The artist Martin Lewis traveled the farthest to get to New York City, arriving  at the age of nineteen from his native  Australia.  After years of working as a commercial illustrator, Lewis had his first solo exhibition of etchings in 1929.  Drypoint  is a difficult technique to handle but, in Lewis's hands, it loses none of its sharpness as he layers it with virtuoso displays of shadings.  I am not alone in preferring his night scenes for this reason.   Even the young boy walking by the shuttered factory in 1939 lives in  an urban wonderland, awash  in angles of light and shadow.  
As you have noticed by now, this is an East Side story.   The poem  From Third Avenue On (below)  by Djuna Barnes is determinedly unromantic.  Barnes, a reporter for several New York dailies, likely knew that the street had been used for practice marches by a ragtag voluntary infantry during the Civil War.  Her taste and her talent was for the unusual combination, the sharp contrast as in stairs and stars or prayers and swearing.  City lights are not natural and that is one of their attraction.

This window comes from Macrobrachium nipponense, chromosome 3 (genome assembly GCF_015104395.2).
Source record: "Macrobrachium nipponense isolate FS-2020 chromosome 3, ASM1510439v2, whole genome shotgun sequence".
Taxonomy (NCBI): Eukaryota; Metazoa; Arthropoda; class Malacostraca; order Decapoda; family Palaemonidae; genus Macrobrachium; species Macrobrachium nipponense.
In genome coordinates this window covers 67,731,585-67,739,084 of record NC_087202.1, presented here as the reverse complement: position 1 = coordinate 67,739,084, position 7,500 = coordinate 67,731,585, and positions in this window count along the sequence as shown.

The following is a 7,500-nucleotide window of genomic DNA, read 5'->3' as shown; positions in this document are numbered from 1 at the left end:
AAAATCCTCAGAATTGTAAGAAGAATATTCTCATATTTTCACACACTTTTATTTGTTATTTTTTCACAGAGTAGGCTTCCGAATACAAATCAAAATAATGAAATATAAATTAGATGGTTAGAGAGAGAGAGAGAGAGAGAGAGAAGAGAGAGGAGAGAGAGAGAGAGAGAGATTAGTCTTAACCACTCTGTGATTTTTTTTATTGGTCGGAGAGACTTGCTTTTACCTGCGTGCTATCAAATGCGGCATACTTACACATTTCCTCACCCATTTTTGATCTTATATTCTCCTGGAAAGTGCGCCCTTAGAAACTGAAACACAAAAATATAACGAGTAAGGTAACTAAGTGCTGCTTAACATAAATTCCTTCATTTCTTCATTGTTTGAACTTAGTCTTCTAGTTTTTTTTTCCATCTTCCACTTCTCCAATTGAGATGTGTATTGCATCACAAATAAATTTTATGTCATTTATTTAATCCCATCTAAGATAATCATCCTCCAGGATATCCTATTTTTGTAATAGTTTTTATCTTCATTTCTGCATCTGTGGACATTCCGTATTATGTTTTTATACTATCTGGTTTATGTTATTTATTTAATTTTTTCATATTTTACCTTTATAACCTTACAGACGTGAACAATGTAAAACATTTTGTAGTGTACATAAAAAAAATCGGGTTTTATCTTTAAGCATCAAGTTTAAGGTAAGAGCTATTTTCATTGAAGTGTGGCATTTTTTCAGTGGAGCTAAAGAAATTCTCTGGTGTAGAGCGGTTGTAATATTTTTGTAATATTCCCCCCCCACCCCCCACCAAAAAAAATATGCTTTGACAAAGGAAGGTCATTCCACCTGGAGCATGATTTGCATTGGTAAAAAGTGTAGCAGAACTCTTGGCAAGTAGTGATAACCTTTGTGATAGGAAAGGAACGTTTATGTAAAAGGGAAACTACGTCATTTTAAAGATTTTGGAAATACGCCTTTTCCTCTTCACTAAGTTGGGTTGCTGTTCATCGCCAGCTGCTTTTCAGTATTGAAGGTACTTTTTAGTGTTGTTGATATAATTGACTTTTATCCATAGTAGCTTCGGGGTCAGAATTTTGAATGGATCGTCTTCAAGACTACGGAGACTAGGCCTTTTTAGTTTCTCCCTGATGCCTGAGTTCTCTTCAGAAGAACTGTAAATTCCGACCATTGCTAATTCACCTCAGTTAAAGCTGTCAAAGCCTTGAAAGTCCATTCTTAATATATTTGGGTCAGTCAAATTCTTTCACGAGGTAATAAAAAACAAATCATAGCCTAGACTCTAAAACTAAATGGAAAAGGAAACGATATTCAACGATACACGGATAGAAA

"And now she walks on out turned feet
Beside the litter in the street
Or rolls beneath a dirty sheet
Within the town.
She does not stir to doff her dress,
She does not kneel low to confess,
A little conscience, no distress
And settled down.
Ah God! she settles down we say;
It means her powers slip away
It means she draws back. day by day
From good or bad.
And so she looks upon the floor
Or listens at an open door
Or lies her down, upturned to snore
Both loud and sad.
Or sits besides the chinaware,
Sits mouthing meekly in a chair,
With over-curled, hard waving hair
Above her eyes.
Or grins too vacant into space—
A vacant space is in her face—
Where nothing came to take the place
Of high hard cries.

Or yet we hear her on the stairs
With some few elements of prayers,
Until she breaks it off and swears
A loved bad word.